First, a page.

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Botswana’s high court has thrown out a colonial-era law that criminalized same-sex relations in a landmark ruling lauded by activists. People who broke the law had faced the threat of a seven-year prison sentence.

The court unanimously ruled that the provisions are discriminatory, against public interest and unconstitutional.

In particular judges stated that “a democratic society is one that embraces tolerance, diversity and open-mindedness” as well as highlighting that discrimination serves to hold back not only LGBTIQ people, but society as a whole by stating that “societal inclusion is central to ending poverty and fostering shared prosperity.”

With this decision, the court has continued its record of trailblazing recognition of the human rights of LGBTIQ people in the country.

In 2014 the High Court ruled that the government had to allow the registration of LEGABIBO, the country’s leading LGBTIQ organization.

In 2017, in two separate cases – one concerning a trans man, and the other a trans woman – the High Court ruled that the refusal of the National Registration to change the gender marker of trans people violates their rights to dignity, privacy, freedom of expression, equal protection under the law.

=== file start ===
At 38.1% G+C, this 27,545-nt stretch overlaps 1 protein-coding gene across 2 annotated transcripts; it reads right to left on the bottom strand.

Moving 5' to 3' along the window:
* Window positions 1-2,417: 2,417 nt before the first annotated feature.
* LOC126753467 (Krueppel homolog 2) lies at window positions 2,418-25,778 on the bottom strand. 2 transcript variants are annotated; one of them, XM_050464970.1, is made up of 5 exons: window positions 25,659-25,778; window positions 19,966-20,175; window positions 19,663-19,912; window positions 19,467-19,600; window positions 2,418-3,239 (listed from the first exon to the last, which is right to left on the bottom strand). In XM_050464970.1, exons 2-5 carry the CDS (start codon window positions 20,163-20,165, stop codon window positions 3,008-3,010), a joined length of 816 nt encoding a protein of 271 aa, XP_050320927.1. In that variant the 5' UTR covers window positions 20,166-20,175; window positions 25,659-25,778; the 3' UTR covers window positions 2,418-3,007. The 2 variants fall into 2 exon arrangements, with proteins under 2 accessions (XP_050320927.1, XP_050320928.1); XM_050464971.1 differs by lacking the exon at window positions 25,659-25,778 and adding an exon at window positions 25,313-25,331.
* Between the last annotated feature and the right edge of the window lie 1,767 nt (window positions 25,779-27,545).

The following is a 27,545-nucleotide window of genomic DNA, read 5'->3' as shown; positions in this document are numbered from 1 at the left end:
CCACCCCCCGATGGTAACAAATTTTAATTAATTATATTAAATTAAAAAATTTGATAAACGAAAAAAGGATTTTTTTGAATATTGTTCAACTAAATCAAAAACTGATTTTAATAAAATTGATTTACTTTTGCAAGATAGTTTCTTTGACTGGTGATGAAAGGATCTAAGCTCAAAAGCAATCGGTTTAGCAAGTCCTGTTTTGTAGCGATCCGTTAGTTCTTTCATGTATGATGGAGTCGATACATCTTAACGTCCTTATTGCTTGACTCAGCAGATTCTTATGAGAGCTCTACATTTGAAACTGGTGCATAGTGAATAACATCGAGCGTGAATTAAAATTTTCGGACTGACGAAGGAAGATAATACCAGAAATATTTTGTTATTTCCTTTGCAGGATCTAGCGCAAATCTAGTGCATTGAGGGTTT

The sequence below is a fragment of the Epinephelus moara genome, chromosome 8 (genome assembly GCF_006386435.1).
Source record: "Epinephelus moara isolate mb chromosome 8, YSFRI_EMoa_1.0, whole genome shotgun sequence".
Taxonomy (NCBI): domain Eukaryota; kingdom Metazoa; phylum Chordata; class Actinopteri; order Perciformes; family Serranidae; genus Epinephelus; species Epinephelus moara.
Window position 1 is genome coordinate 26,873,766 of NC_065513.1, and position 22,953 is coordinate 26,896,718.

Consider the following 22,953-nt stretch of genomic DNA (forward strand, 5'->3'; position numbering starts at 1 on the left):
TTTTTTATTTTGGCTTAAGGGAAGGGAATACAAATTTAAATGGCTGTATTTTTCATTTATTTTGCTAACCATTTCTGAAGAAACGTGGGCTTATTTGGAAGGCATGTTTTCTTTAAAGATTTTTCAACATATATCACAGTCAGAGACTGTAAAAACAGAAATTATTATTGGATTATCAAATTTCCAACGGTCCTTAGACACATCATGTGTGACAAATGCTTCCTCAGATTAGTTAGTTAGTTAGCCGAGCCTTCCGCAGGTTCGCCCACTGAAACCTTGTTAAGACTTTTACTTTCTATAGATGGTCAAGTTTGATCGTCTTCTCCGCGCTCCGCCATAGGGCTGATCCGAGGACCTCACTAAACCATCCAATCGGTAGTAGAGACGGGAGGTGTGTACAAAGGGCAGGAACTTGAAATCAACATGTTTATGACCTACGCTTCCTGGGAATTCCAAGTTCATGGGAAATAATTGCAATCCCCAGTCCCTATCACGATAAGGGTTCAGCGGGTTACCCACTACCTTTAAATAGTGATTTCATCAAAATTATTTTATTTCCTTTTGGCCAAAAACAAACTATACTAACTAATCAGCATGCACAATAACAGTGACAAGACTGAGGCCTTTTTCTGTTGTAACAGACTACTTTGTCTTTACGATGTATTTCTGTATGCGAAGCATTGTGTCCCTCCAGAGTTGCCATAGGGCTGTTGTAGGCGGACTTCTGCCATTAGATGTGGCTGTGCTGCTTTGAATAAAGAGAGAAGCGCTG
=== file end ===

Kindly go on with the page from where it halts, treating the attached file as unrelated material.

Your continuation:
Katlego K Kolanyane-Kesupile trans ARTivist from Botswana, and OutRight Action International’s Religion Fellow commented:

“I’m happy to see that the courts of law in Botswana have opted to support the dignity of Batswana by removing these clauses which render people criminals merely for whom they love.

I am proud that this has happened in my lifetime, and look forward to educating Botswana to fully understand what this means to current and future generations of LGBTIQ people and their families. Justice will always shine brighter in the light than hate.”

With this ruling Botswana joins Angola, Mozambique, India, Trinidad and Tobago and other countries around the world which have also recently struck down similar colonial-era laws.

Unfortunately, there are numerous countries which still maintain this discriminatory colonial-era relic, including places such as Singapore, Sri Lanka, Uganda and, disappointingly also Kenya, where the High Court ruled last month to maintain its barbaric law.

Jessica Stern, Executive Director of OutRight Action International commented:

“Same-sex relations are a crime in around 70 countries. Today that number has decreased by one. This achievement is not only testament to the resilience and perseverance of the LGBTIQ movement in Botswana, but also a source of inspiration for LGBTIIQ movements across the continent and the world where such laws are still in effect.

We commend the High Court of Botswana for upholding international human rights standards and taking this historic decision, and urge authorities in Botswana to swiftly take the necessary steps to ensure full implementation of the ruling, so that it translates into real change for LGBTQ people.”

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